One thing that’s been different for me compared to other chefs is that I’ve done a lot of my stuff under the radar.
A lot of people know of Richard Sandoval, but they think I have maybe one or two restaurants. But I have 48 restaurants. I own my company.
A lot of celebrity chefs are the front of a company with an operating company behind them, but Richard Sandoval is 100 percent owned by me. When I’m doing a new venture, I meet with the owners. I’m involved in the design. I work on the menus.
So, I’m involved in everything from A to Z.
Give us the scoop on Bayou & Bottle.
It’s a lobby bar. The theme is American, which I said before can mean many things. The menu is going to be small plates.
We’re going to have some crudos, ceviches. We’re going to have an open-faced pot pie. We’re gonna have a burger, sandwiches, paninis. It’s going to be a wide range.
We want to have enough variety for people to have several things to pick from, but it’s going to be changing a lot. It’s all about sharing. When you’re at a bar having a cocktail, you’re going to want to be sharing food.
Why did you choose a whiskey and bourbon theme for it?
The last 10 or 15 years, all you were hearing about were the new vodkas, the new tequilas or mezcals. It’s about bringing back old, classic cocktails. Bourbon is an American staple.
We’re going to have a great variety. We’re going to have private lockers. So, you’ll be able to buy a bottle of bourbon or whiskey and store it there, so when you have guests or friends in town, you can say, “Go to Bayou & Bottle and you can have bourbon from my locker.”
We’re going to have a baron or baroness, a person very well versed in whiskeys and bourbons, so when you do a flight of bourbons or whiskeys, someone can explain the differences in each and help walk you through it.
What is your favorite place to visit when you’re not working?
I don’t get to travel much to places where it’s not work. I travel to these places and I take my family, but it’s usually tied into work. I love Cabo San Lucas, where I have a restaurant, Toro, in partnership with Esperanza, An Auberge Resort.
Punta Mita is probably my all-time favorite [destination]. The thing about Four Seasons Punta Mita is that it’s so well laid out that no matter how full it is, it never feels full.
When I travel, I’m always around people, so I need my quiet time. On that property, I can be on the beach [in quiet]. The water’s warm. The beaches are beautiful.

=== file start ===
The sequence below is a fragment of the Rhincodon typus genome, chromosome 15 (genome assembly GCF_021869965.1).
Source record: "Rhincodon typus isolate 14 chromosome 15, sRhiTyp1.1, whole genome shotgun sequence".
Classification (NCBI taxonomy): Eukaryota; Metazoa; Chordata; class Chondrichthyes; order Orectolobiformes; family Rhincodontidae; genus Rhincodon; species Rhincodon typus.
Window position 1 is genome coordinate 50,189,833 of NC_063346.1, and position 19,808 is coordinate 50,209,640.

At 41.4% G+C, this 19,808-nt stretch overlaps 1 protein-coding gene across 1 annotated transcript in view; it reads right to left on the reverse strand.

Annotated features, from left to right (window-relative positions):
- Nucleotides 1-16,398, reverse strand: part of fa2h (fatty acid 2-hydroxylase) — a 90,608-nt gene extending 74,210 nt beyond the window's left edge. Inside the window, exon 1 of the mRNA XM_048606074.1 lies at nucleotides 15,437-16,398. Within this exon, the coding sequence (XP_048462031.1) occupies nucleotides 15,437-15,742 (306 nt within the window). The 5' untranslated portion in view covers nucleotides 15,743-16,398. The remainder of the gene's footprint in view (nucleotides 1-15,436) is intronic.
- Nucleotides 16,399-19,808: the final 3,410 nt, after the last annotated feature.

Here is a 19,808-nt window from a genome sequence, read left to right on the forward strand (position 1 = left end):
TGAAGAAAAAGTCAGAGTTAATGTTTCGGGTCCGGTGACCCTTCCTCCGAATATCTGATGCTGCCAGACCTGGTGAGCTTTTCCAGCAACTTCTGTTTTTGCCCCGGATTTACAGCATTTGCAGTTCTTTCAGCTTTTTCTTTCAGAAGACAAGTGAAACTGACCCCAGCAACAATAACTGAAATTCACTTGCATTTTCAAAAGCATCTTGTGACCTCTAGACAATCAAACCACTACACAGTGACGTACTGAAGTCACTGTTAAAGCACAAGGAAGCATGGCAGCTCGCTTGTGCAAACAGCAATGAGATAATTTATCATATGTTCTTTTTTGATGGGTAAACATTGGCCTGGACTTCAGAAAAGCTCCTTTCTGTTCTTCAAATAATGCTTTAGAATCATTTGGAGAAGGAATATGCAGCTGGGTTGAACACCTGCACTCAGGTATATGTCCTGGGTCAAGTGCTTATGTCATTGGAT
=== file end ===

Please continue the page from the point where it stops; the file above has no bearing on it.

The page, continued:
Outside of Mexico and the U.S., I love Belgrade. I have a Toro in Belgrade, Serbia, and when I go to Europe, I like to go there. It’s an exciting place. There are very well-educated people. Unfortunately, it’s in a terrible economy because of all the wars, but when you go to Montenegro and Croatia, it’s spectacular.
What is the one thing you should order at a hotel restaurant that will tell you if it’s good or bad?
In the U.S.? A burger. For my restaurants and for my chefs — if it’s a Mexican restaurant — I ask them to do rice and beans for me. If they can cook really good beans and rice, then I know the kitchen can do pretty much anything.
What is the one thing that you crave on the road?
One of my favorites is tacos al pastor.
Of all the places that you visit, what jumps to mind as the most exciting?
Istanbul. Every time I go, it’s just so impressive. The food’s incredible. I’ve been going to Istanbul for a while — and I don’t have a restaurant there.
What motivates you to keep going?
Every year, I keep say I’m going to pull back and I end up doing more. It’s never been about money.
People ask, “What’s the magic number?” It’s never been about a number. I love what I do. I love creating.
The day I do a restaurant just because someone asks me to do it, I will stop. But I still love this. I love going to cities. Like this concept, Bayou & Bottle, in Houston — it’s something new. That excites me.
To be able to work with my chefs, to create a new restaurant with a different style of cuisine and different mixology, that excites me.